SameSite Lax bypass via method override


This lab’s change email function is vulnerable to CSRF.

Reproduction and proof of concept

Study the change email function

  1. In Burp’s browser, log in to the wiener account and change the email address.

  2. In Burp, go to the Proxy -> HTTP history tab.

  3. Study the POST /my-account/change-email request and notice that this doesn’t contain any unpredictable tokens, so it may be vulnerable to CSRF if you can bypass the SameSite cookie restrictions.

  4. Look at the response to the POST /login request. Notice that the website doesn’t explicitly specify any SameSite restrictions when setting session cookies. As a result, the browser will use the default Lax restriction level.

This means the session cookie will be sent in cross-site GET requests, as long as they involve a top-level navigation.

Bypass the SameSite restrictions

  1. Send the POST /my-account/change-email request to Burp Repeater.

  2. In Burp Repeater, right-click on the request and select Change request method. Burp automatically generates an equivalent GET request.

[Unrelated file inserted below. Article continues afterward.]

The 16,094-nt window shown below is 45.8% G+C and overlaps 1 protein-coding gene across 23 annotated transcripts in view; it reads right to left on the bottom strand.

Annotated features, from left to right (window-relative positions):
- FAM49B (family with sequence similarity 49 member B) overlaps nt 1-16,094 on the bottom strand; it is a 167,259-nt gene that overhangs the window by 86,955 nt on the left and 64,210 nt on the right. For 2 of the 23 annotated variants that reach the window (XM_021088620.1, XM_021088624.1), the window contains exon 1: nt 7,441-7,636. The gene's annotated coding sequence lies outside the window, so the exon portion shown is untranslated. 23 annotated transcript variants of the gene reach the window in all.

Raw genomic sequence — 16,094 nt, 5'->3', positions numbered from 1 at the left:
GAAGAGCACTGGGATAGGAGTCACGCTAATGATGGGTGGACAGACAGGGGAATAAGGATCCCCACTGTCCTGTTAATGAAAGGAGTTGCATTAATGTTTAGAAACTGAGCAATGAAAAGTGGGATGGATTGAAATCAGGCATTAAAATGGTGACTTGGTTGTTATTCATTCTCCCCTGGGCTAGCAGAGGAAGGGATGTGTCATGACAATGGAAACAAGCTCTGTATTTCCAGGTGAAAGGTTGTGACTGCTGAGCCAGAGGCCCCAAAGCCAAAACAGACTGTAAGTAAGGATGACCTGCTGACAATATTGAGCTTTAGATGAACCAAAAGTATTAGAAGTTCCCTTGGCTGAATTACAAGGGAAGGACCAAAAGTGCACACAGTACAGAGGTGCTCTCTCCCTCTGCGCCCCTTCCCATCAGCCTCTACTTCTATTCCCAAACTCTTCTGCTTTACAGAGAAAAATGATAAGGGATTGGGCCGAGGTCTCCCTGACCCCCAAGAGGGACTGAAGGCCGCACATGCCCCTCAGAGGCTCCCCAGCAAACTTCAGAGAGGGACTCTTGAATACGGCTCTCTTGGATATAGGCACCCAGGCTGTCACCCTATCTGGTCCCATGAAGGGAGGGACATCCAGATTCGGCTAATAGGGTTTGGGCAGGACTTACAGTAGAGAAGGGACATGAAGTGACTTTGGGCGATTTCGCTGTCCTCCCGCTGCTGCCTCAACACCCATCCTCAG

3. Send the request. The endpoint only allows POST requests.

  4. Try overriding the method by adding the _method parameter to the query string:

GET /my-account/change-email? HTTP/1.1
  1. Send the request. This seems to have been accepted by the server.

  2. In the browser, go to the “MyAccount” page and confirm that the email address has changed.

Craft an exploit

  1. In the browser, go to the exploit server.

  2. In the Body section, create an HTML/JavaScript payload that induces the viewer’s browser to issue the malicious GET request. This must cause a top-level navigation in order for the session cookie to be included:

    document.location = "";
  1. Store and view the exploit yourself. Confirm that this has successfully changed the email address on the target site.


  1. Deliver the exploit to the victim to solve the lab.


An attacker needs to have an account.